A final analogy is with modern scientific medicine. You can find terrible doctors, but that doesn't mean it's best to never use modern medicine and instead to go back to primitive herbs and folk remedies for everything. With all of the flaws in modern medicine, it's more than doubled the human lifespan compared to the days of only non-scientific medicine, given us a Polio vaccine, etc., etc.

And really, I'd say the same thing for academic economics and finance. It has a lot of flaws and inefficiencies, but it's essentially the only game in town that is largely trying to be, and succeeding in being, scientific, and that thinks long and deep about issues, well beyond simpleminded sound bite "analyses" like those used by today's conservatives (which is virtually all of today's Republican politicians and those who control the party and its machine).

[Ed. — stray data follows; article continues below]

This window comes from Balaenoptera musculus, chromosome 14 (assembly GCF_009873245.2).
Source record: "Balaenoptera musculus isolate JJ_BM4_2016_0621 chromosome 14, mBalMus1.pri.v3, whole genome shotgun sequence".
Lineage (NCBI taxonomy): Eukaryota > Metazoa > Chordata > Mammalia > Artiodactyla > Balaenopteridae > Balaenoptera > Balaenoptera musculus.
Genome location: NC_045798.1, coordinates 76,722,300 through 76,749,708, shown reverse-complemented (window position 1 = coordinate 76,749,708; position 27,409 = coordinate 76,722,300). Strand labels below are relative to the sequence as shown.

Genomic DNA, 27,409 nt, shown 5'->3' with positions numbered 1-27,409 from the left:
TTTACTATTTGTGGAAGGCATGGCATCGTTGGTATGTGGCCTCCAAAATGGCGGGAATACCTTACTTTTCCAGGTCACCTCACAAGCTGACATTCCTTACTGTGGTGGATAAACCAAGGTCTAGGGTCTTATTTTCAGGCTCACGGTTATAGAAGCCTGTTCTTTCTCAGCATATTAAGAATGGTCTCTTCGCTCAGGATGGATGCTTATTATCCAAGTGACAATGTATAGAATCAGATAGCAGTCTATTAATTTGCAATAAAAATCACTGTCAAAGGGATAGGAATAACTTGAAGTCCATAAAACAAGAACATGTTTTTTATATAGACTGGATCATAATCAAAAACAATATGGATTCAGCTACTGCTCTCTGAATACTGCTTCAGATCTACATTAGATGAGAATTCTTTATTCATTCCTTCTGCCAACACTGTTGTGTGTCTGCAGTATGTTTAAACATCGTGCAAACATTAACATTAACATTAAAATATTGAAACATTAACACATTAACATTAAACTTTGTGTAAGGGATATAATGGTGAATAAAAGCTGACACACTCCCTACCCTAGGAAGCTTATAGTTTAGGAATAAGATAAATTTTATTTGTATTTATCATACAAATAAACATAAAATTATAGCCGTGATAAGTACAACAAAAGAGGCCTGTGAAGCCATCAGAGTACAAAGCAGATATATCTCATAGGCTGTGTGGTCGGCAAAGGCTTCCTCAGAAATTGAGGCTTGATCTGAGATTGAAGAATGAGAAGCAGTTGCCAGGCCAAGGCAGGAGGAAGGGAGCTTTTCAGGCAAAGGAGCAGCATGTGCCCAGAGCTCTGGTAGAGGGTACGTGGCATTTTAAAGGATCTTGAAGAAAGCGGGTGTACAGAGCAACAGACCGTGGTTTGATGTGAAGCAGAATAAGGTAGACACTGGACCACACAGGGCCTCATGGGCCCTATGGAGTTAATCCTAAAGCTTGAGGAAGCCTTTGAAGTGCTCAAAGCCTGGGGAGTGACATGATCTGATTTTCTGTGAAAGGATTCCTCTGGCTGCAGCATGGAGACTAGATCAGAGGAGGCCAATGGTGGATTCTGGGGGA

Academia may have serious flaws and waste, but it's essentially the only game in town for so much of the important things it does, and the good that does come out is so valuable it's immensely worth having to pay for the waste that's hard to fight in academia's insular world of massively asymmetric information.

No place for glib false modesty, "Why Do Some Countries Remain Poor While Others Grow Rich?" The answer: We know a great deal.

In Harvard Political Economy Professor Dani Rodrick's May 8th post, he writes, "The title of my talk: Why Do Some Countries Remain Poor While Others Grow Rich? The answer: I wish I knew."